McDonald’s clears hurdle to rezone land near Celanese Road

adouglas@heraldonline.comJune 10, 2013 

— Rock Hill City Council members cast the first of two votes on Monday night to rezone land near Celanese Road to allow for a new McDonald’s restaurant.

Six members of the council unanimously approved the McDonald’s request to change a residential lot near Celanese Road to commercial property.

Councilman Jim Reno recused himself from the vote, citing a business relationship with the applicant.

A second vote on the request will be held in two weeks.

The council heard on Monday from three Rock Hill residents opposed to the rezoning, saying a fast-food restaurant would affect the quality of life in the nearby Oakwood Acres neighborhood.

Developer Bryan Tuttle said McDonald’s could go ahead with plans to build without the residential lot but having extra space would allow for a buffer for neighbors.

The company has tried to work with neighbors who are unhappy with the commercial development, he said.

Plans call for a 4,500-square-foot restaurant on 3.3 acres with about 85 seats inside and 60 on-site parking spaces.

McDonald’s plans to use a “pork chop” traffic deferral device at its Monterey Drive entry and exit driveway.

Councilman Kevin Sutton questioned the effectiveness of a “pork chop,” saying a similar device was installed on Charlotte Avenue to keep customers from making a left-hand turn when leaving the CVS store on Cherry Road.

The “pork chop” at McDonald’s would be more “meaningful,” Tuttle said.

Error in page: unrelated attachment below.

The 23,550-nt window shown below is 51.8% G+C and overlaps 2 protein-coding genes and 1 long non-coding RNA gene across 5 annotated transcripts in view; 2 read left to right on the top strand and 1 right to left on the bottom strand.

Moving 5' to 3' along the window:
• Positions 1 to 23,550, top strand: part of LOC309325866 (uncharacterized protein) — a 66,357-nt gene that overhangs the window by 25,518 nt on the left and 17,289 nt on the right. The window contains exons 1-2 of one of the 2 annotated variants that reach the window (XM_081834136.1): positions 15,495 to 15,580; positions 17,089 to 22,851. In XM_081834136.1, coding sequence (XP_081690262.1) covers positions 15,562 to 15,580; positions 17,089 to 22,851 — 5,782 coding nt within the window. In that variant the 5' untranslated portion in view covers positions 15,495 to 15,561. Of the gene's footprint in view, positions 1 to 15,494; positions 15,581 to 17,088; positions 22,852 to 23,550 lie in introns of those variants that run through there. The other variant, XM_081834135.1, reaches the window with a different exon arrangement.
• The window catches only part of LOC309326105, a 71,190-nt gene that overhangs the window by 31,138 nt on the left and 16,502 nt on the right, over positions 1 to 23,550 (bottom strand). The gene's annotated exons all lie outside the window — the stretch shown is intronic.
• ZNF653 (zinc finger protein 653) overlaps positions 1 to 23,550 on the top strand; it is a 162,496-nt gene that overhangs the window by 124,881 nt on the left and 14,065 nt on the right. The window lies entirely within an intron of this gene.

“If you try to cheat on it ... it will raise you up off the ground.”

Tuttle and McDonald’s have been working on plans for the new restaurant for more than a year.

The Rock Hill Planning Commission initially approved the company’s rezoning request last year.

The company withdrew its request for rezoning before the council voted earlier this year because too few neighbors had signed to lift a deed restriction on the residential lot.

Last week, the Planning Commission took up the request again after McDonald’s acquired the 25 signatures needed to lift a commercial development ban on the lot.

In a 3-2 vote, commissioners rejected the McDonald’s request, sending a recommendation to the City Council that Rock Hill not rezone the land.

Monday night’s council vote to approve the rezoning request overrides the Planning Commission recommendation.

A restaurant is better than other commercial development that could come in the future on the corner property, said Councilwoman Kathy Pender, who represents the Oakwood Acres area.

“By right” commercial development can move onto about two-thirds of the property in the rezoning request, she said, and growth is guaranteed to continue.

The Monterey Drive neighborhood has had problems in the past with a previous owner who ran a bar across the street from the proposed McDonald’s site, she said.

New owners of the Rock City Tavern on Celanese Road are good neighbors and she wants to make sure the commercial property next to a neighborhood remains peaceful, Pender said.

“Something’s going to go there,” she said, “and I think it could be a lot worse (than McDonald’s).”

Anna Douglas •  803-329-4068

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